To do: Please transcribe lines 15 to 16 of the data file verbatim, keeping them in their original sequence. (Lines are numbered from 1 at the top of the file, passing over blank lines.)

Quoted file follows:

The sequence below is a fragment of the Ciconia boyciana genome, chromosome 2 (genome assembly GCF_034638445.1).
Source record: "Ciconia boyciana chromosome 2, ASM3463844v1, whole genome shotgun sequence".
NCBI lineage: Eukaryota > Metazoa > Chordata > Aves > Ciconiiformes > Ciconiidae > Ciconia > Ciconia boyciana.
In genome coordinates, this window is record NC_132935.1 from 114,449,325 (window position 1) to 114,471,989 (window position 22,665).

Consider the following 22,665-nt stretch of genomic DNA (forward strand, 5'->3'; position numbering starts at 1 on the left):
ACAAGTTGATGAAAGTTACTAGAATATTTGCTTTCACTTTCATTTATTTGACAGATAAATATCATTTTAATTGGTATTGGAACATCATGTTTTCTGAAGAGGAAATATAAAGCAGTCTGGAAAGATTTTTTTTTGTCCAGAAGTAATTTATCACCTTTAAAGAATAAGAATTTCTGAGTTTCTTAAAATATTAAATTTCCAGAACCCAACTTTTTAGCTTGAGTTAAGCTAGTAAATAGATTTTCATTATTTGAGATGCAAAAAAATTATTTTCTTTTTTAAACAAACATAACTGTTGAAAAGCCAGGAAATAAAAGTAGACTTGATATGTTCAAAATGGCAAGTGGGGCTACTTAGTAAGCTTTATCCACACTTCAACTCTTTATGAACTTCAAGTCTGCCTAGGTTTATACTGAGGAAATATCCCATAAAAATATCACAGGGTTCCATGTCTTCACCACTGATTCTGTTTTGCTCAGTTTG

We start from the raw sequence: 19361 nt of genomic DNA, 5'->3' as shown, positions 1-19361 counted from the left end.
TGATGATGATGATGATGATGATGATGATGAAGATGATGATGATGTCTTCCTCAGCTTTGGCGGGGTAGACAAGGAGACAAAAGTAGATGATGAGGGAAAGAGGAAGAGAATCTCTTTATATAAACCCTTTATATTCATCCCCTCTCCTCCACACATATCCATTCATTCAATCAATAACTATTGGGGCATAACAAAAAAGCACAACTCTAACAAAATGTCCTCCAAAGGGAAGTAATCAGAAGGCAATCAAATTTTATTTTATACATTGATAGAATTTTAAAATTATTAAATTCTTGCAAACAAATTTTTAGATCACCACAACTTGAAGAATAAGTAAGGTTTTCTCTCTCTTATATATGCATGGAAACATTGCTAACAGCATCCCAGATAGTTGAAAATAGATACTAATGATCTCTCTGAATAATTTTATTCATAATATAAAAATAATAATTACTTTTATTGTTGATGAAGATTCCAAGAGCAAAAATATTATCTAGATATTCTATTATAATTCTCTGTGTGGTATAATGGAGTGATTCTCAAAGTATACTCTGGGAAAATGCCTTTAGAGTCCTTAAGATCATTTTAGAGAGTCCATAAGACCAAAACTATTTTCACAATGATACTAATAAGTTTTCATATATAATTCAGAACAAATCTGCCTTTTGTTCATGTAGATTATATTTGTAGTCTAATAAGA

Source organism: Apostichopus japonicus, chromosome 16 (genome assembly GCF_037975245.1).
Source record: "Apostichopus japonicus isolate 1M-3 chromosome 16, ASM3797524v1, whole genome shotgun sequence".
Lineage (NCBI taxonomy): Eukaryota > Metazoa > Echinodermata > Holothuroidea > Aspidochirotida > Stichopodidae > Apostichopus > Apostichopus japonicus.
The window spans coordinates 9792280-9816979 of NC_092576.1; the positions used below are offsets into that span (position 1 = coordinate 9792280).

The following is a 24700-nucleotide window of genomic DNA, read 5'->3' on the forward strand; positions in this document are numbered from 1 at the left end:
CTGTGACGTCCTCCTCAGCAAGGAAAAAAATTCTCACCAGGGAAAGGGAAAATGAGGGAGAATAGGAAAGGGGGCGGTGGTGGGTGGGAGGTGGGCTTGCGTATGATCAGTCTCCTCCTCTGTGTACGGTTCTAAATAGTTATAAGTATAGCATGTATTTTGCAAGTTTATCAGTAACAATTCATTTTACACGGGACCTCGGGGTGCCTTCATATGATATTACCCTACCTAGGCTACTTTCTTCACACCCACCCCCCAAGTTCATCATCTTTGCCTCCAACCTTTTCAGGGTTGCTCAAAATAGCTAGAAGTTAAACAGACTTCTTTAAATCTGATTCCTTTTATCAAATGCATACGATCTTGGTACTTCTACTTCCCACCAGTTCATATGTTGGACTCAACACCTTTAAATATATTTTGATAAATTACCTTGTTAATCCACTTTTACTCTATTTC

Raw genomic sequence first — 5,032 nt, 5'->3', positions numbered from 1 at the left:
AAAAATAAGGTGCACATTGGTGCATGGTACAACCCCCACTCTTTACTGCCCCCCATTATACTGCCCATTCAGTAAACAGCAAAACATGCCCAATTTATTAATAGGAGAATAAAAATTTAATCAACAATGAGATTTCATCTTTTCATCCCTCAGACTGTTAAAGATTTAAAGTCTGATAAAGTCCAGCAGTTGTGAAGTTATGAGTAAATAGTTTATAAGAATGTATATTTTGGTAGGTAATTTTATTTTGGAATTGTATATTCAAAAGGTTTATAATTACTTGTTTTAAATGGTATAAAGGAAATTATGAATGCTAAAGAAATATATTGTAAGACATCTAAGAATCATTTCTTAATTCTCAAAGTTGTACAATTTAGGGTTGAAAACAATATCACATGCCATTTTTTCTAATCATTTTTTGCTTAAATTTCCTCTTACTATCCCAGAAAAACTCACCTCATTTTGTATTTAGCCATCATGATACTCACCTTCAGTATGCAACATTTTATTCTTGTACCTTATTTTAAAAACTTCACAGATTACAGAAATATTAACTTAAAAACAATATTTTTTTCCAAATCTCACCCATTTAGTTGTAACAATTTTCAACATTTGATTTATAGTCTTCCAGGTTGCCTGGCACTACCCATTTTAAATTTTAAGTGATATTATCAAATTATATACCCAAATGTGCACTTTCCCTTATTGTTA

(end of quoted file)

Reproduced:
Raw genomic sequence first — 5,032 nt, 5'->3', positions numbered from 1 at the left:
AAAAATAAGGTGCACATTGGTGCATGGTACAACCCCCACTCTTTACTGCCCCCCATTATACTGCCCATTCAGTAAACAGCAAAACATGCCCAATTTATTAATAGGAGAATAAAAATTTAATCAACAATGAGATTTCATCTTTTCATCCCTCAGACTGTTAAAGATTTAAAGTCTGATAAAGTCCAGCAGTTGTGAAGTTATGAGTAAATAGTTTATAAGAATGTATATTTTGGTAGGTAATTTTATTTTGGAATTGTATATTCAAAAGGTTTATAATTACTTGTTTTAAATGGTATAAAGGAAATTATGAATGCTAAAGAAATATATTGTAAGACATCTAAGAATCATTTCTTAATTCTCAAAGTTGTACAATTTAGGGTTGAAAACAATATCACATGCCATTTTTTCTAATCATTTTTTGCTTAAATTTCCTCTTACTATCCCAGAAAAACTCACCTCATTTTGTATTTAGCCATCATGATACTCACCTTCAGTATGCAACATTTTATTCTTGTACCTTATTTTAAAAACTTCACAGATTACAGAAATATTAACTTAAAAACAATATTTTTTTCCAAATCTCACCCATTTAGTTGTAACAATTTTCAACATTTGATTTATAGTCTTCCAGGTTGCCTGGCACTACCCATTTTAAATTTTAAGTGATATTATCAAATTATATACCCAAATGTGCACTTTCCCTTATTGTTA